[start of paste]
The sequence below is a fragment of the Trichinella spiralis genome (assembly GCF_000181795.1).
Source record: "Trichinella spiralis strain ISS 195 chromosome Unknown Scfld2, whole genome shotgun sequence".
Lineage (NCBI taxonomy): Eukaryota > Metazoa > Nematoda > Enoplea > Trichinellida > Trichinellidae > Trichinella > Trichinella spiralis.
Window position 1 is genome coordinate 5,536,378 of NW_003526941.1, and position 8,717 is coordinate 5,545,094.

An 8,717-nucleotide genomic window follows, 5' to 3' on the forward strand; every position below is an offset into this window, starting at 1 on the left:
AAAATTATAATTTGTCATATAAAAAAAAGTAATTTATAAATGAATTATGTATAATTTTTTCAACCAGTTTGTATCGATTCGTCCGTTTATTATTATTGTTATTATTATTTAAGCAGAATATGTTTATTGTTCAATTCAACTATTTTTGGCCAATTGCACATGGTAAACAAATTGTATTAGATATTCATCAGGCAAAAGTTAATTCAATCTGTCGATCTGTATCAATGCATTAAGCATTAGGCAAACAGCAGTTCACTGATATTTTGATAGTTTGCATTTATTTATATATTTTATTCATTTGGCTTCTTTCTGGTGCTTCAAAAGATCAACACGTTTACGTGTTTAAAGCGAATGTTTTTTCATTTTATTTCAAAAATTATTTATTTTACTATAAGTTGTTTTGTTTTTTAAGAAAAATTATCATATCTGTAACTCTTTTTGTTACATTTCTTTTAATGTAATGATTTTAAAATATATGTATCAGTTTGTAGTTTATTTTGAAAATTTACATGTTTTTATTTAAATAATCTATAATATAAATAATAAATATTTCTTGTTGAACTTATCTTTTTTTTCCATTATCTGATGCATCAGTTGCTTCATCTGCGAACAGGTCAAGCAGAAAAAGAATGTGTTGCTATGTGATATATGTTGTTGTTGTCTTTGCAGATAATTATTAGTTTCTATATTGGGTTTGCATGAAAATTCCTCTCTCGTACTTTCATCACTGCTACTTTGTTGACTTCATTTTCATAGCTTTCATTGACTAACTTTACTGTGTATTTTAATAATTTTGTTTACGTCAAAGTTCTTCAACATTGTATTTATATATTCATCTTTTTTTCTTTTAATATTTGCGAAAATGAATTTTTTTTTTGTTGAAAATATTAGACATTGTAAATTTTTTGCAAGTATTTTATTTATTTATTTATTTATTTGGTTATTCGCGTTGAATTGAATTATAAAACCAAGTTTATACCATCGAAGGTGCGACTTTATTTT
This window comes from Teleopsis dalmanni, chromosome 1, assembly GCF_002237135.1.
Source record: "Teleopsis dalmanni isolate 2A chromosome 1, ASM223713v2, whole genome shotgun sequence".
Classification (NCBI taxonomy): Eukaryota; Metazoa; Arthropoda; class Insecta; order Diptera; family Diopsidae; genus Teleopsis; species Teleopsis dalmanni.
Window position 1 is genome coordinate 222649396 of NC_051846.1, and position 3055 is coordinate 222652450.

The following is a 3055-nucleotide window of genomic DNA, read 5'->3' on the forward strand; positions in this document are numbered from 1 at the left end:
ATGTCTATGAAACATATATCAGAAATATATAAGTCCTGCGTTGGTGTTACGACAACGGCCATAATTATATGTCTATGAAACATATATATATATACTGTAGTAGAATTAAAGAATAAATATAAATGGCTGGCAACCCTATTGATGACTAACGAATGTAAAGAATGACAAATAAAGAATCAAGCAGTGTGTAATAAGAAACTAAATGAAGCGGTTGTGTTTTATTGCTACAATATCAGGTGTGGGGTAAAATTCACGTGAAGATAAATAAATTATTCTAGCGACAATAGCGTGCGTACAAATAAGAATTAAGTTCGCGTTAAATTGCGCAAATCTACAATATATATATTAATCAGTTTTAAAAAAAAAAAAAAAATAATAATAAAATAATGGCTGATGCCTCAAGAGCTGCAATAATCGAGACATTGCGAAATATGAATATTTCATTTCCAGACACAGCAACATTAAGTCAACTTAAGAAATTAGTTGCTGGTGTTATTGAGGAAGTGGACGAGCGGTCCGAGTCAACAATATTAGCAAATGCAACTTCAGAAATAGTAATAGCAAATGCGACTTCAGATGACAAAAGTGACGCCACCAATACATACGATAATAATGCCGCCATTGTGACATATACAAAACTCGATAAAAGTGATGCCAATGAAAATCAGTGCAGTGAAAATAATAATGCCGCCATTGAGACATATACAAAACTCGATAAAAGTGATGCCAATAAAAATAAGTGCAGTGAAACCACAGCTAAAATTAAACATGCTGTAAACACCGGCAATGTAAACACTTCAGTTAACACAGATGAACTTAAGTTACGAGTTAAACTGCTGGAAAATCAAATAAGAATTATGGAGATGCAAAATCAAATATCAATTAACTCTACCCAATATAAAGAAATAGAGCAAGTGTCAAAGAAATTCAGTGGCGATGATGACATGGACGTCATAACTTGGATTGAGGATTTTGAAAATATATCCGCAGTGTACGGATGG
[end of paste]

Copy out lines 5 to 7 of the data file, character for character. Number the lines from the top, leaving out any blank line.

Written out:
An 8,717-nucleotide genomic window follows, 5' to 3' on the forward strand; every position below is an offset into this window, starting at 1 on the left:
AAAATTATAATTTGTCATATAAAAAAAAGTAATTTATAAATGAATTATGTATAATTTTTTCAACCAGTTTGTATCGATTCGTCCGTTTATTATTATTGTTATTATTATTTAAGCAGAATATGTTTATTGTTCAATTCAACTATTTTTGGCCAATTGCACATGGTAAACAAATTGTATTAGATATTCATCAGGCAAAAGTTAATTCAATCTGTCGATCTGTATCAATGCATTAAGCATTAGGCAAACAGCAGTTCACTGATATTTTGATAGTTTGCATTTATTTATATATTTTATTCATTTGGCTTCTTTCTGGTGCTTCAAAAGATCAACACGTTTACGTGTTTAAAGCGAATGTTTTTTCATTTTATTTCAAAAATTATTTATTTTACTATAAGTTGTTTTGTTTTTTAAGAAAAATTATCATATCTGTAACTCTTTTTGTTACATTTCTTTTAATGTAATGATTTTAAAATATATGTATCAGTTTGTAGTTTATTTTGAAAATTTACATGTTTTTATTTAAATAATCTATAATATAAATAATAAATATTTCTTGTTGAACTTATCTTTTTTTTCCATTATCTGATGCATCAGTTGCTTCATCTGCGAACAGGTCAAGCAGAAAAAGAATGTGTTGCTATGTGATATATGTTGTTGTTGTCTTTGCAGATAATTATTAGTTTCTATATTGGGTTTGCATGAAAATTCCTCTCTCGTACTTTCATCACTGCTACTTTGTTGACTTCATTTTCATAGCTTTCATTGACTAACTTTACTGTGTATTTTAATAATTTTGTTTACGTCAAAGTTCTTCAACATTGTATTTATATATTCATCTTTTTTTCTTTTAATATTTGCGAAAATGAATTTTTTTTTTGTTGAAAATATTAGACATTGTAAATTTTTTGCAAGTATTTTATTTATTTATTTATTTATTTGGTTATTCGCGTTGAATTGAATTATAAAACCAAGTTTATACCATCGAAGGTGCGACTTTATTTT
This window comes from Teleopsis dalmanni, chromosome 1, assembly GCF_002237135.1.